The purposes of the Human Development graduate programs are to contribute to basic knowledge about human development and learning and apply this knowledge in various settings. The general areas of human development covered in courses and research include infant and early childhood development, child development, and adolescent development. Specific faculty areas of expertise and research include achievement motivation, cognitive development, developmental neuroscience, earhcy childhood policy, language development, literacy development, peer relationships, teacher-student relationships, moral development, social development, temperament, parenting, prejudice and discrimination, and the role of culture on many aspects of development.
Graduate programs in Human Development lead to the Master of Education, Master of Arts, and Doctor of Philosophy degrees. The research-oriented M. A. (with thesis) and the Ph.D. degree programs in human development are designed to develop students' scientific knowledge of human development and ability to carry out original research projects. The M.Ed. and M.A. without thesis programs are designed to develop competencies in identifying implications of the scientific knowledge of human development for specific situations and contexts, particularly elementary and secondary schools.
Human Development offers two specialization areas of study at the doctoral level, Educational Psychology and Developmental Sciences. The graduate programs and specializations prepare graduates for faculty positions at universities or research positions at institutions where research in developmental science and educational psychology is conducted. Graduates of our program have obtained positions as university professors, research scientists, program analysts, and other research-oriented occupations including research-oriented professionals in private, policy, or advocacy organizations.
The Ph.D. degree requires 72 hours of credit which includes 12 dissertation credits. Courses in biological, social, and cognitive development and in intermediate statistics and research methods are required. Students also receive credit for research experiences. Slight modifications of these requirements characterize the Specializations in Educational Psychology and Developmental Sciences. Students are also required to complete a comprehensive examination portfolio prior to advancement to candidacy.
Each university in the Unites States of America sets its own admission standards so there isn't the same criteria for all the students and the university can decide which applicants meet those standards. The fee for each application is between $35 to $100.
After the selections of the universities you want to attend, the best of all would be to contact each university for an application form and more admission information for the international students. Moreover, for a graduate or postgraduate program it's necessary to verify the admission requirements. Some programs require that you send your application directly to their department.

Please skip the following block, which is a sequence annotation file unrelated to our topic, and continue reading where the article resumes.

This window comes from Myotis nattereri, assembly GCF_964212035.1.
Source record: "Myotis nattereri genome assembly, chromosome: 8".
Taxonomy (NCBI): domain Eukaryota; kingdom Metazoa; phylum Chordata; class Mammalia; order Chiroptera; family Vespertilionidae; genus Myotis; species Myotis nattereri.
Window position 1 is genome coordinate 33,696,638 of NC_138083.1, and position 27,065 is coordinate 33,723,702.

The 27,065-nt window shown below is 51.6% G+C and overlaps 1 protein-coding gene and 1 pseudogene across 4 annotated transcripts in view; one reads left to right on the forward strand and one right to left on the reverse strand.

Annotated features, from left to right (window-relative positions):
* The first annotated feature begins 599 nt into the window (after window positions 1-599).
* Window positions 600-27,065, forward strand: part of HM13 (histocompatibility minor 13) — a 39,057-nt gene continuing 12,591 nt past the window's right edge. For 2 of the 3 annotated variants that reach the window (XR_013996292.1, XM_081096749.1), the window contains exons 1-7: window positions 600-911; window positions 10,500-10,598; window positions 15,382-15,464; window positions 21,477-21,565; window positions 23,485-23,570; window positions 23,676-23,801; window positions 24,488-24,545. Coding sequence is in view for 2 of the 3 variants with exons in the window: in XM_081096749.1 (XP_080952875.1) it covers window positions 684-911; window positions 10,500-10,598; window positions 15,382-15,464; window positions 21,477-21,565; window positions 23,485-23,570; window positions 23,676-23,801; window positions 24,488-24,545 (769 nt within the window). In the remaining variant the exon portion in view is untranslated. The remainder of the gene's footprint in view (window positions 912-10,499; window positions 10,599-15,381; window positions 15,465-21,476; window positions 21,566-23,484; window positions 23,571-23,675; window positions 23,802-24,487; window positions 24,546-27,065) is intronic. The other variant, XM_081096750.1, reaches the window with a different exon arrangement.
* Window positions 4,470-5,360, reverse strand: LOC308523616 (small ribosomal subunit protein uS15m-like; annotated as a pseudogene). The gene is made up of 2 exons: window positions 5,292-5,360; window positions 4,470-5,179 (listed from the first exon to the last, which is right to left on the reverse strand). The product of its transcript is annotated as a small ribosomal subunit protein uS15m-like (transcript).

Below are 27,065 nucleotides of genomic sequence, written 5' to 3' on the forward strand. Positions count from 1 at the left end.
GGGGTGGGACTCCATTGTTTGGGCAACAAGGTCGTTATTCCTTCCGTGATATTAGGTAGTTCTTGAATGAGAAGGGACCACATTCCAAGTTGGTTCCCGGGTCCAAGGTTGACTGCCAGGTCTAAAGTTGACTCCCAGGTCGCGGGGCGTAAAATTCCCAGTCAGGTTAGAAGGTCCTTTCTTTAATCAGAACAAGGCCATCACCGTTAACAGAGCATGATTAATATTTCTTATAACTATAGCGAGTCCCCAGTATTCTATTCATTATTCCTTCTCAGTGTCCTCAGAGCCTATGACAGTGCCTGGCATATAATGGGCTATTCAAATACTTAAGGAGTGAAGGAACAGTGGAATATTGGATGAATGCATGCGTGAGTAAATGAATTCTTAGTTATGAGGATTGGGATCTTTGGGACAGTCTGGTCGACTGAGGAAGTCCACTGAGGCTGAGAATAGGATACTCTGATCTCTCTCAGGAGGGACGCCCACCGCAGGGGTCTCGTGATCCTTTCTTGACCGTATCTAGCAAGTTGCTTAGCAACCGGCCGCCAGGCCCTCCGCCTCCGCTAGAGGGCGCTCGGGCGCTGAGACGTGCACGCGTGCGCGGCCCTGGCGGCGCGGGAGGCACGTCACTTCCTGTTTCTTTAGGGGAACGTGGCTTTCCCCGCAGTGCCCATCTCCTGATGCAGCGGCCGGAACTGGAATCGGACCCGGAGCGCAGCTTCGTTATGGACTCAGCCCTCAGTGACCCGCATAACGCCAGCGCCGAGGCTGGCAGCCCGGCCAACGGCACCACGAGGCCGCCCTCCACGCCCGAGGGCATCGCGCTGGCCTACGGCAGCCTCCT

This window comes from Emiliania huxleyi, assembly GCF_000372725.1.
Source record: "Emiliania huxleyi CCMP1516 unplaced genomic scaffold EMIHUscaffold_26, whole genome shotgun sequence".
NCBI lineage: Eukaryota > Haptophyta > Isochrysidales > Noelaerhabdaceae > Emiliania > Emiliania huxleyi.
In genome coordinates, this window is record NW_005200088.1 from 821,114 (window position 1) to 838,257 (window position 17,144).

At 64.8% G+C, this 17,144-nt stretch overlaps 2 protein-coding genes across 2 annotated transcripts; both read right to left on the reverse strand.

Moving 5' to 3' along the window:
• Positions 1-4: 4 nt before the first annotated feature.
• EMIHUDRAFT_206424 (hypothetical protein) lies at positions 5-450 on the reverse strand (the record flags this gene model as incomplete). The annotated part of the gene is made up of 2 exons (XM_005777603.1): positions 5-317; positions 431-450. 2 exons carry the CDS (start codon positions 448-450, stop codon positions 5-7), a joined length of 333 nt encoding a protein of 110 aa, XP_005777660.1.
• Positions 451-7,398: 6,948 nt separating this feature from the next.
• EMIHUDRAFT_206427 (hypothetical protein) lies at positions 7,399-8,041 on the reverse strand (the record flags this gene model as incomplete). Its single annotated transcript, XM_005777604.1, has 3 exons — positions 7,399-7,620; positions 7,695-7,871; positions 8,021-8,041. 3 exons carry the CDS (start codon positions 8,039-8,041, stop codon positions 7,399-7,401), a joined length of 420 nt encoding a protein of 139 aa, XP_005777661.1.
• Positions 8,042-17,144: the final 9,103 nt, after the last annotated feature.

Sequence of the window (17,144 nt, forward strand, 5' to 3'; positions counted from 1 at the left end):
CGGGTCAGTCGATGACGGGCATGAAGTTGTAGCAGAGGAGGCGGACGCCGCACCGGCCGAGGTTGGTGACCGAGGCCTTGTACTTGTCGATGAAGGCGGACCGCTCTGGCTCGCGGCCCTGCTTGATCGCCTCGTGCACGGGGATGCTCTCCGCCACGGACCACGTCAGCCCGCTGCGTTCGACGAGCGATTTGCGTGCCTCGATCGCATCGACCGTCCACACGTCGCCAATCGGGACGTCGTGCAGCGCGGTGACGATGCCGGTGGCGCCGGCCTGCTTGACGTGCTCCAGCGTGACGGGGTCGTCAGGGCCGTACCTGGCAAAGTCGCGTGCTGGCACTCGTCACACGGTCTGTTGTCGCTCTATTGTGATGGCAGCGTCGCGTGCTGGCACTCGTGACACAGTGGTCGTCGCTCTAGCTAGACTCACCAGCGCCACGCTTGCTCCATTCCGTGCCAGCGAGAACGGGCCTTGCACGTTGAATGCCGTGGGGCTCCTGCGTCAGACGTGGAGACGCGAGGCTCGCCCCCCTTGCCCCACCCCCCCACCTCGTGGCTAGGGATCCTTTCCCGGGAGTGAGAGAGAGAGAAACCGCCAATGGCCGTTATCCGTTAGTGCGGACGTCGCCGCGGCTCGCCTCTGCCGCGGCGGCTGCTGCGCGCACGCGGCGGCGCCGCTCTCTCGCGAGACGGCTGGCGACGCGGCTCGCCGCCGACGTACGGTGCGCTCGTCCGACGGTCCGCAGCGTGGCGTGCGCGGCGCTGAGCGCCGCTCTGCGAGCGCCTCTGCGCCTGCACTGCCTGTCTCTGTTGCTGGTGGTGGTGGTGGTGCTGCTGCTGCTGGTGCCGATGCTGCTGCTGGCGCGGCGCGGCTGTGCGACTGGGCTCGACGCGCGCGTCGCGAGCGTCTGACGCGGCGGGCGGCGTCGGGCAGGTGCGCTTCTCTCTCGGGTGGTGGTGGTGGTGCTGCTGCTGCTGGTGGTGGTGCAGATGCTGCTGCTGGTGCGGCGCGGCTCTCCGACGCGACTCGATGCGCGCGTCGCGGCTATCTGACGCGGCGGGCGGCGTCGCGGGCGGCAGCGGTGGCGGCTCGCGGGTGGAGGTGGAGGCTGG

Admissions decisions are based on students's academic record and different test scores, such as TOEFL, the SAT or ACT (for undergraduate programs) and GRE or GMAT (for graduate programs). Admission decision is based on your academic results and motivation.
The College of Education and Graduate School require a minimum GPA of 3.0 (on a 4.0 scale) at the undergraduate level. At the master’s level, a minimum GPA of 3.5 is required by the College of Education. The general Graduate Record Exam (GRE) is required by the Department. Three letters of recommendation including evidence of academic potential from university faculty references are required. In addition, students must write a statement of purpose which indicates a match between student research interests and faculty expertise. Students should indicate their research interests, describe any relevant research experience,and how their experience and interests can be met by our program.
Students requesting consideration for Financial Aid, in addition to completing the financial aid form found in the Graduate Admissions application, must submit their application by the priority deadline. All students who submit their application by December 15 will automatically be reviewed for any departmental aid. University fellowships, NIH traineeships, and Departmental assistantships are awarded on a competitive basis -- more students are admitted than can be awarded funding. In recent years, only students with undergraduate GPA’s of 3.6, GRE scores above the 70th percentile, and strong letters of recommendation from academic references have been successful in obtaining Recruitment Fellowships sponsored by the Graduate School and graduate assistantships in the Department.
First priority for Departmental assistantships goes to students already admitted to the Department who have been assured financial assistance for the full course of their study. Almost all awards of fellowships and assistantships are based on previous academic performance, with little attention to need. In addition, some faculty have external grants which provide support for graduate students. Students who do not receive a fellowship or assistantship from the Department may contact the University Financial Aid office at 301-314-9000 for information about other sources of financial support.